Employee Free Choice Act: Are You Prepared?

March 2009Alerts Labor & Employment Department Alert

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The Employee Free Choice Act (EFCA) was re-introduced on March 10, 2009, in both the Senate and the House of Representatives. If passed, EFCA would represent the most drastic overhaul of private sector labor relations since 1935.

As discussed in detail in our November 2008 Alert , EFCA would change federal labor law in three ways, only one of which has received extensive publicity. First, it would require the certification of a union based upon a “card-check,” rather than a secret-ballot election. Second, it would require the parties to submit to binding arbitration for an initial two-year contract if they are unable to reach agreement on a contract within 120 days. Third, it would dramatically increase the penalties for employer unfair labor practices during union organizing and first contract negotiations, without any change in the penalties for union unfair labor practices during the same period.

Last year, EFCA overwhelmingly passed the House, but failed in the Senate and faced a certain veto by then-President Bush. Its proponents are counting on the increased Democratic majorities in both the House and Senate and the legislative momentum created by the various economic stimulus initiatives of the new administration to pass the bill quickly. Given the political commitments to organized labor made both by President Obama and a substantial segment of Congress, it is likely that EFCA will ultimately pass in some form, and President Obama has promised to sign it, essentially in whatever form it passes. That political reality demands a prompt and effective response from employers, both externally and internally.

Externally, it is not too late to influence the final form of the legislation. The conventional wisdom is that Congressional support for EFCA is broad, but not deep and, while he has pledged to sign it, it is unlikely that President Obama is interested in spending any more political capital on it than necessary. In particular, to avoid a Senate filibuster, EFCA supporters will require the support of all Senate Democrats and a least a few Republicans. If those key Senators (and, perhaps, some of the more conservative Democrats in the House) can be convinced to demand some changes in the more radical provisions of the bill (for example, replacing mandatory contract arbitration with some sort of non-binding fact-finding procedure and/or requiring a “super-majority” of two-thirds or 75 percent for mandatory card check recognition), the desire of most in Congress and of theWhite House to get some bill passed and move on could ameliorate some of the most serious potential problems.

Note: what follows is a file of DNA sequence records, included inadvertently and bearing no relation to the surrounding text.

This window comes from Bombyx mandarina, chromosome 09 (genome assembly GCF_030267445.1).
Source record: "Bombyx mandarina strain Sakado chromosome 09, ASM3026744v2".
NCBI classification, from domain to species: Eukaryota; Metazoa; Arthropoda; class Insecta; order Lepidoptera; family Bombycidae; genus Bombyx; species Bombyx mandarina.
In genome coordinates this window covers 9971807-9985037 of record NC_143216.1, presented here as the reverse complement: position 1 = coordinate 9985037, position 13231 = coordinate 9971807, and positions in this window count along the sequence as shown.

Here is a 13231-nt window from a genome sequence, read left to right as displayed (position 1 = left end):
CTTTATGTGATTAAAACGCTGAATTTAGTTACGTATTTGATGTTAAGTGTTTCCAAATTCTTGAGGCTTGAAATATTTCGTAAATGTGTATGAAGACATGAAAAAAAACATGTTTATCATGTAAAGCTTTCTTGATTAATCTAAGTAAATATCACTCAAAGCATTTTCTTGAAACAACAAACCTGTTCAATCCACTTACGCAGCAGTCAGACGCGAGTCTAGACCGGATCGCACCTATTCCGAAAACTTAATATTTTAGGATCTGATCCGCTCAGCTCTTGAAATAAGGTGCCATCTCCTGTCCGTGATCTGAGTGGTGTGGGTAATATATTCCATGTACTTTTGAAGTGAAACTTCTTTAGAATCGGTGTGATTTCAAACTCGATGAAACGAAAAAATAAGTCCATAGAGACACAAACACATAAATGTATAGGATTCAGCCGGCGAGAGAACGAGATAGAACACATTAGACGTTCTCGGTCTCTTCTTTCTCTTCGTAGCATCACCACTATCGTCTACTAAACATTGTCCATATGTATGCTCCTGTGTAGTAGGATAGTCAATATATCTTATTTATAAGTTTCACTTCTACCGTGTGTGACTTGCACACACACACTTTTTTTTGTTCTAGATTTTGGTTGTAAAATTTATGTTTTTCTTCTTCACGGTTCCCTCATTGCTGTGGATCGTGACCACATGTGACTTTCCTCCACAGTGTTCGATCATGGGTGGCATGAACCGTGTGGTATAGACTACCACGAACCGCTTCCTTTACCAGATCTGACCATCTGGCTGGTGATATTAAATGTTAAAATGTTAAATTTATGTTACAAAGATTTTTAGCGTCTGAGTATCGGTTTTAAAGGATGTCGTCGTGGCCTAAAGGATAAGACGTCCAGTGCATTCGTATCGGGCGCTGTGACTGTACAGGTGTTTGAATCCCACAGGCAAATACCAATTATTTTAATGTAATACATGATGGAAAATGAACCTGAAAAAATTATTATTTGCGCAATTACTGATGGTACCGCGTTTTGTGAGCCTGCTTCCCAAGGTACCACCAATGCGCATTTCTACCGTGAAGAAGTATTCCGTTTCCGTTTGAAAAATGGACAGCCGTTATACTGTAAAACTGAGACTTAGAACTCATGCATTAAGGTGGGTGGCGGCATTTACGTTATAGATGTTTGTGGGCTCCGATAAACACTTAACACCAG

Internally, whatever form the final bill takes, it is clear that employers will have far less time than they do now to respond to union organizing activity once such activity becomes apparent, will have less ability to respond to a union victory with “hard bargaining” and will be subject to significantly greater financial liability for even inadvertent unfair labor practices committed in this context. As a result, preparation, including management and supervisor training in management techniques to avoid, recognize and respond effectively and lawfully to organizing activity, is now more important than ever.

For more information about this Alert, contact Jim Matthews at 215.299.2762 or [email protected] , or any member of Fox Rothschild's Labor & Employment Department.

EFCA Seminars

To assist our clients (in both areas), Fox Rothschild will present a series of free employer briefings on EFCA. The schedule appears below. While there is no charge to attend, reservations are necessary. To make a reservation, e-mail [email protected] or call toll-free 877.778.7369 by April 10, 2009.

If you have questions or concerns in the interim, please contact Marvin Weinberg at 215.299.2836 or [email protected] , or Brian Caufield at 973.994.7537 or [email protected]. Seminars are scheduled to begin at 8:00 a.m. on the following dates at the following office locations:



April 21

Philadelphia, Pennsylvania

April 22

Blue Bell, Pennsylvania (Montgomery County)

April 22

Princeton, New Jersey

April 23

New York, New York

April 27

Roseland, New Jersey

April 28

Warrington, Pennsylvania (Bucks County)

April 28

Pittsburgh, Pennsylvania

April 29

Exton, Pennsylvania (Chester County)